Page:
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Retraction Watch

Tracking retractions as a window into the scientific process

Archive for the ‘springer retractions’ Category

Journal takes down autism-vaccine paper pending investigation

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translational neurodegenerationAn article purporting to find that black children are at substantially increased risk for autism after early exposure to the measles-mumps-rubella vaccine has been shelved.

Although we don’t know if the events are related, the move comes amid claims that a CDC whistleblower has accused health officials of suppressing information about the link.

Not surprisingly, the prospect that the CDC has been sitting on evidence of an autism-vaccine connection for more than a decade has inflamed the community of activists wrongly convinced that such a link exists.

The paper, “Measles-mumps-rubella vaccination timing and autism among young african american boys: a reanalysis of CDC data,” was written by Brian Hooker, an engineer-turned-biologist and an active member of that community. It was submitted in April, accepted on August 5, and published on August 8.

Translational Neurodegeneration, which published the article earlier this month, has now removed it and posted the following notice: Read the rest of this entry »

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Wasted breath: Cribbing earns retraction of anesthesia paper

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cbandbThe authors of a paper on anesthetic waste gases in the operating room have pulled the article for plagiarism.

The paper, titled “Further Pieces of Evidence to the Pulmonary Origin of Sevoflurane Escaping to the Operating Room During General Anaesthesia,” appeared in Cell Biochemistry and Biophysics and came from a group at various institutions in Harbin, China.

But according to the retraction notice, the further pieces weren’t really further, after all:
Read the rest of this entry »

Diabetes researchers retract, correct and republish study on mortality rates

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diabetologiaA diabetes paper that received quite a bit of media attention when it was published in June 2013 was retracted and reissued to fix data errors shortly after publication.

The paper, which showed a steep decline in mortality rates for diabetics in Ontario, Canada, and the UK between 1996 and 2009, was republished in December 2013, with the same conclusion and the errors corrected.

Here’s the retraction notice for “Mortality trends in patients with and without diabetes in Ontario, Canada and the UK from 1996 to 2009: a population-based study”: Read the rest of this entry »

Written by Cat Ferguson

August 22, 2014 at 9:30 am

Bearly believable: Water bear paper retracted for missing lab notebooks

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Tardigrades, the most hardy animals on or off planet Earth, can survive boiling, freezing, and even the ravages of outer space.

Unfortunately, some data on water bears’ memories proved to be less long-lasting, earning a retraction for a George Mason University researcher who also published the paper without alerting her co-workers ahead of time.

Here’s the notice for “Suspended animation: effects on short-term and long-term positive associative memory in Hypsibius dujardini,” which first appeared in Invertebrate Neuroscience: Read the rest of this entry »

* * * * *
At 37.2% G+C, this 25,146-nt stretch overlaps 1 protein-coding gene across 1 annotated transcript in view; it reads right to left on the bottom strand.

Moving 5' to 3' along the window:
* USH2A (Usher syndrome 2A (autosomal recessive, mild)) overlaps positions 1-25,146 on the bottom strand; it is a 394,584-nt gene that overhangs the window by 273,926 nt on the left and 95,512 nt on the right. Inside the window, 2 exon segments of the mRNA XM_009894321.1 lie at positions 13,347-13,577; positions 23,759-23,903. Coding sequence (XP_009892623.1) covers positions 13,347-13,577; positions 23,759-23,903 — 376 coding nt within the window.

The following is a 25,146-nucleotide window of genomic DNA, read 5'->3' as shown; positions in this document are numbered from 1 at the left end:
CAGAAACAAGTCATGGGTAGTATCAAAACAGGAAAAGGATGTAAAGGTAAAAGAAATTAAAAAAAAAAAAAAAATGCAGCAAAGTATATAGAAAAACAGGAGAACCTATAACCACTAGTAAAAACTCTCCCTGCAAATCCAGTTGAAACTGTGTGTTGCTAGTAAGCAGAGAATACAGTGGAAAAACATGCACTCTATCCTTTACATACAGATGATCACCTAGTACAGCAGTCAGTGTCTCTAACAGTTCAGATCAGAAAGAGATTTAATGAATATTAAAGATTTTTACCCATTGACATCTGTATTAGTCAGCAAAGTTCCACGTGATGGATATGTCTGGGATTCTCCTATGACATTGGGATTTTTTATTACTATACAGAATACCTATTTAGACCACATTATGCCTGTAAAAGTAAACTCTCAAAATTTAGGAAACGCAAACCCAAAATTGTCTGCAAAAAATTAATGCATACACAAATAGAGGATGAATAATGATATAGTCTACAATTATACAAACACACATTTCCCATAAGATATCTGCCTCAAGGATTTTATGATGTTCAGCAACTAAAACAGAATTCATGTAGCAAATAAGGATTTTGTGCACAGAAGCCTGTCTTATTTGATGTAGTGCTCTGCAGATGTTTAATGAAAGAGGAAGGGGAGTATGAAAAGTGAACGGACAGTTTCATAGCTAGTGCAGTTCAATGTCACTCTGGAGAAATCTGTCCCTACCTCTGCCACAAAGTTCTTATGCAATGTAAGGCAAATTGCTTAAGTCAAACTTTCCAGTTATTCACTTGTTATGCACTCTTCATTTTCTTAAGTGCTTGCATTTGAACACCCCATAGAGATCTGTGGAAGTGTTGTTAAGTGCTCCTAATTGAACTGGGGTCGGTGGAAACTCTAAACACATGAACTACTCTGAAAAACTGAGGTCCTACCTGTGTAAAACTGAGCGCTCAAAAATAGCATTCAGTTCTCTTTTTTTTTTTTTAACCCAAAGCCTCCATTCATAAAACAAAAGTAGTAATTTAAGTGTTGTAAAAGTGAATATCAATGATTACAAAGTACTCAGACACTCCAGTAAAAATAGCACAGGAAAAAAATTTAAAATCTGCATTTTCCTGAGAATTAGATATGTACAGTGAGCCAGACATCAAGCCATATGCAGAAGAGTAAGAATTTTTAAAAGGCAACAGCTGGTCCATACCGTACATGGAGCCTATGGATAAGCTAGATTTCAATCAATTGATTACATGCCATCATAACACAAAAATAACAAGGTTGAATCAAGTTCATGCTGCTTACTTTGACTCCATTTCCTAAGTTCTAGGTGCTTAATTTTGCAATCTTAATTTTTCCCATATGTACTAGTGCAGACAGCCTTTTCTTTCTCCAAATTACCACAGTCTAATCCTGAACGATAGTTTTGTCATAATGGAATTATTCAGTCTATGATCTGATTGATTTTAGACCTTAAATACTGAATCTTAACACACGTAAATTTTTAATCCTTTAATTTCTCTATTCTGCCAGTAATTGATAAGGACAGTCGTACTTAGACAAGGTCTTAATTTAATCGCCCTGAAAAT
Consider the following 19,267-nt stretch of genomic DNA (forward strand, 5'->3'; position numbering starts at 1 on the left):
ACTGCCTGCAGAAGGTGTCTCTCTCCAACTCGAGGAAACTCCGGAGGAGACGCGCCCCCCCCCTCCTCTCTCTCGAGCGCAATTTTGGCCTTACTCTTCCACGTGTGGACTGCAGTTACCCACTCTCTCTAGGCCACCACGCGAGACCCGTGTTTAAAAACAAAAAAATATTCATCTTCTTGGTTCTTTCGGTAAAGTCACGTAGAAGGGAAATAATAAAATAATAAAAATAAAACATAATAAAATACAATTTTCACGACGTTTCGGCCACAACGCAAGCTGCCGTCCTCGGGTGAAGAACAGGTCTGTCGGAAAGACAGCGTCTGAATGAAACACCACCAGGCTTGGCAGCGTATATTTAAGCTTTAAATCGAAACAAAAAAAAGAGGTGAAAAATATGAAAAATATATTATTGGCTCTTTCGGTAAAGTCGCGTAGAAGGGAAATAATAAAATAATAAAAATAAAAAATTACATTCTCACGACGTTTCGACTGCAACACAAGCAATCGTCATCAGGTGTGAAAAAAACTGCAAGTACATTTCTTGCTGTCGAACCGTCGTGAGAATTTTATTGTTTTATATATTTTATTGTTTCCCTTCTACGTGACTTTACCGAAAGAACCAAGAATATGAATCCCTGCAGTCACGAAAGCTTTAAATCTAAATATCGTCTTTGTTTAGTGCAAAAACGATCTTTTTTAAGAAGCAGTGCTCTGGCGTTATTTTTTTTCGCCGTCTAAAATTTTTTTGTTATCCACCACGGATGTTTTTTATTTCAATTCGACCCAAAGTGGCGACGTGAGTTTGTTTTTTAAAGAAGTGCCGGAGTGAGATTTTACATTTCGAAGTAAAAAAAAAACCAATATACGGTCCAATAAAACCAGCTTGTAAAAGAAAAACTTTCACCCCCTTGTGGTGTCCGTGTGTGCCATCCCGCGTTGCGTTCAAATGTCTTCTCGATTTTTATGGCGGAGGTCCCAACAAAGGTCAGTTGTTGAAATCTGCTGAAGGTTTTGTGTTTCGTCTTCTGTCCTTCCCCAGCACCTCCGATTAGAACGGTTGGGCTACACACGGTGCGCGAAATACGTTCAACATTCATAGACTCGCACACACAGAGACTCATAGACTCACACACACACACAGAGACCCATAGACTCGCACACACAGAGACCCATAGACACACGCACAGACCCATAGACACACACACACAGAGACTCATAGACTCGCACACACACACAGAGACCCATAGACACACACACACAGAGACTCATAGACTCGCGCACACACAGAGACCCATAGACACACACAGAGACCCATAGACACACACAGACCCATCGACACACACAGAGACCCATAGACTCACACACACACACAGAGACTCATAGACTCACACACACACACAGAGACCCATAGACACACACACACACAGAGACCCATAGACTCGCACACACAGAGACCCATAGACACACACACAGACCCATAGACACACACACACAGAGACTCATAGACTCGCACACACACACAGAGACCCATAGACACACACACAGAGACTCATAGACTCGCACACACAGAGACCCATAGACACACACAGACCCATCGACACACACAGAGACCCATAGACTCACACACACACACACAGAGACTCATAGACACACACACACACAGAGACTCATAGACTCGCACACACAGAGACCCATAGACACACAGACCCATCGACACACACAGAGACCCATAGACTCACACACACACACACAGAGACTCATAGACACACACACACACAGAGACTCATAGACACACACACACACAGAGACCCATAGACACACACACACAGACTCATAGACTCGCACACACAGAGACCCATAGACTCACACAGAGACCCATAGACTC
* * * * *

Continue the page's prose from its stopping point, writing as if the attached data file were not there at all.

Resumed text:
Mistaken punctuation, misreferencing, and other euphemisms for plagiarism

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soas_logo_3It’s always amusing to see how far a journal will bend over backward to avoid coming out and calling something “plagiarism.”

We’ve got two notices for you that exemplify the phenomenon, which we discussed in our Lab Times column last year.

The first, an article about apartheid, was presented at a student conference and published in the Polyvocia: The SOAS Journal of Graduate Research. It was later retracted because the author “should have used quotation marks around material written verbatim from that source.”

Here’s the notice: Read the rest of this entry »

Yogurt to be kidding me: Five articles plagiarized in one retracted paper

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After typing up 96 citations, researchers from the National Institute for Digestive Diseases, I.R.C.C.S. “S. de Bellis,” in Bari, Italy, apparently ran out of steam for the last five, earning themselves a retraction for plagiarism in a literature review of the effects of probiotics on intestinal cancer.

Here’s the notice for “Intestinal Microbiota, Probiotics and Human Gastrointestinal Cancers,” from the Journal of Gastrointestinal Cancer: Read the rest of this entry »

Publishing gadfly demands journal editor’s resignation, then has “fairly incomprehensible” paper rejected

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sci eng ethicsA scientific publishing gadfly who was banned earlier this year from an Elsevier journal for “personal attacks and threats” has had a paper rejected by a Springer journal after he called for the editor’s resignation because of alleged incompetence.

As detailed in a comment left at Retraction Watch, Jaime A. Teixeira da Silva submitted a manuscript titled “One Conjunction, a World of Ethical Difference: How Elsevier, the ICMJE and Neurology Define Authorship” to Science and Engineering Ethics on November 11, 2012. As of last week, despite a number of messages sent to editors of the journal, he had not had a decision on the manuscript.

As a result, on July 14 of this year, Teixeira da Silva sent this letter to journal editor Raymond Spier and to Stephanie Bird, an editorial board member assigned to the manuscript: Read the rest of this entry »

Written by Ivan Oransky

July 21, 2014 at 3:55 pm

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